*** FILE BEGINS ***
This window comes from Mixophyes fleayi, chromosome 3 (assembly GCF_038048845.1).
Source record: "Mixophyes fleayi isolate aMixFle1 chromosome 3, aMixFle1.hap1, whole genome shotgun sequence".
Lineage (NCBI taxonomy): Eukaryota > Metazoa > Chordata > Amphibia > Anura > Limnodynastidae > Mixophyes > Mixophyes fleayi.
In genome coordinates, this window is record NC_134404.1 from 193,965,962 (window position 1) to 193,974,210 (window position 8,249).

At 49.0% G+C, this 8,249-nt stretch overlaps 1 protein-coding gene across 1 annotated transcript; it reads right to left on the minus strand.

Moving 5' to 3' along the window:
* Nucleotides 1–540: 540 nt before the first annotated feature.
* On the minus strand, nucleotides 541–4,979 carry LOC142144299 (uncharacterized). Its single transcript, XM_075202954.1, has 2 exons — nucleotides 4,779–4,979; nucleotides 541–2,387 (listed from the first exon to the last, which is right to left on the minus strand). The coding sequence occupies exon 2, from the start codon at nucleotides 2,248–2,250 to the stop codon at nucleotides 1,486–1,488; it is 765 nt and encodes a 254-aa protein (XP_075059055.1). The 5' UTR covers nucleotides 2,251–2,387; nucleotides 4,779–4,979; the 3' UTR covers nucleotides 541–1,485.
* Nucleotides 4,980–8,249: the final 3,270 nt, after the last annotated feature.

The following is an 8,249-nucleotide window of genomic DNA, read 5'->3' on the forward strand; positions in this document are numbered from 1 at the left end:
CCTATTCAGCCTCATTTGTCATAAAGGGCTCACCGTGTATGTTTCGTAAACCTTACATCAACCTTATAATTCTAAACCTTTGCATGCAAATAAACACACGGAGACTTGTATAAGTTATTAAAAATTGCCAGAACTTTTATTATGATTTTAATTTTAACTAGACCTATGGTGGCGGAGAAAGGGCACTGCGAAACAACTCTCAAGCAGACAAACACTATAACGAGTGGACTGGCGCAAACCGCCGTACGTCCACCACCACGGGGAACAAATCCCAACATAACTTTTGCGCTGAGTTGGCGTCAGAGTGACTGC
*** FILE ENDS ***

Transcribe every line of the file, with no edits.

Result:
This window comes from Mixophyes fleayi, chromosome 3 (assembly GCF_038048845.1).
Source record: "Mixophyes fleayi isolate aMixFle1 chromosome 3, aMixFle1.hap1, whole genome shotgun sequence".
Lineage (NCBI taxonomy): Eukaryota > Metazoa > Chordata > Amphibia > Anura > Limnodynastidae > Mixophyes > Mixophyes fleayi.
In genome coordinates, this window is record NC_134404.1 from 193,965,962 (window position 1) to 193,974,210 (window position 8,249).

At 49.0% G+C, this 8,249-nt stretch overlaps 1 protein-coding gene across 1 annotated transcript; it reads right to left on the minus strand.

Moving 5' to 3' along the window:
* Nucleotides 1–540: 540 nt before the first annotated feature.
* On the minus strand, nucleotides 541–4,979 carry LOC142144299 (uncharacterized). Its single transcript, XM_075202954.1, has 2 exons — nucleotides 4,779–4,979; nucleotides 541–2,387 (listed from the first exon to the last, which is right to left on the minus strand). The coding sequence occupies exon 2, from the start codon at nucleotides 2,248–2,250 to the stop codon at nucleotides 1,486–1,488; it is 765 nt and encodes a 254-aa protein (XP_075059055.1). The 5' UTR covers nucleotides 2,251–2,387; nucleotides 4,779–4,979; the 3' UTR covers nucleotides 541–1,485.
* Nucleotides 4,980–8,249: the final 3,270 nt, after the last annotated feature.

The following is an 8,249-nucleotide window of genomic DNA, read 5'->3' on the forward strand; positions in this document are numbered from 1 at the left end:
CCTATTCAGCCTCATTTGTCATAAAGGGCTCACCGTGTATGTTTCGTAAACCTTACATCAACCTTATAATTCTAAACCTTTGCATGCAAATAAACACACGGAGACTTGTATAAGTTATTAAAAATTGCCAGAACTTTTATTATGATTTTAATTTTAACTAGACCTATGGTGGCGGAGAAAGGGCACTGCGAAACAACTCTCAAGCAGACAAACACTATAACGAGTGGACTGGCGCAAACCGCCGTACGTCCACCACCACGGGGAACAAATCCCAACATAACTTTTGCGCTGAGTTGGCGTCAGAGTGACTGC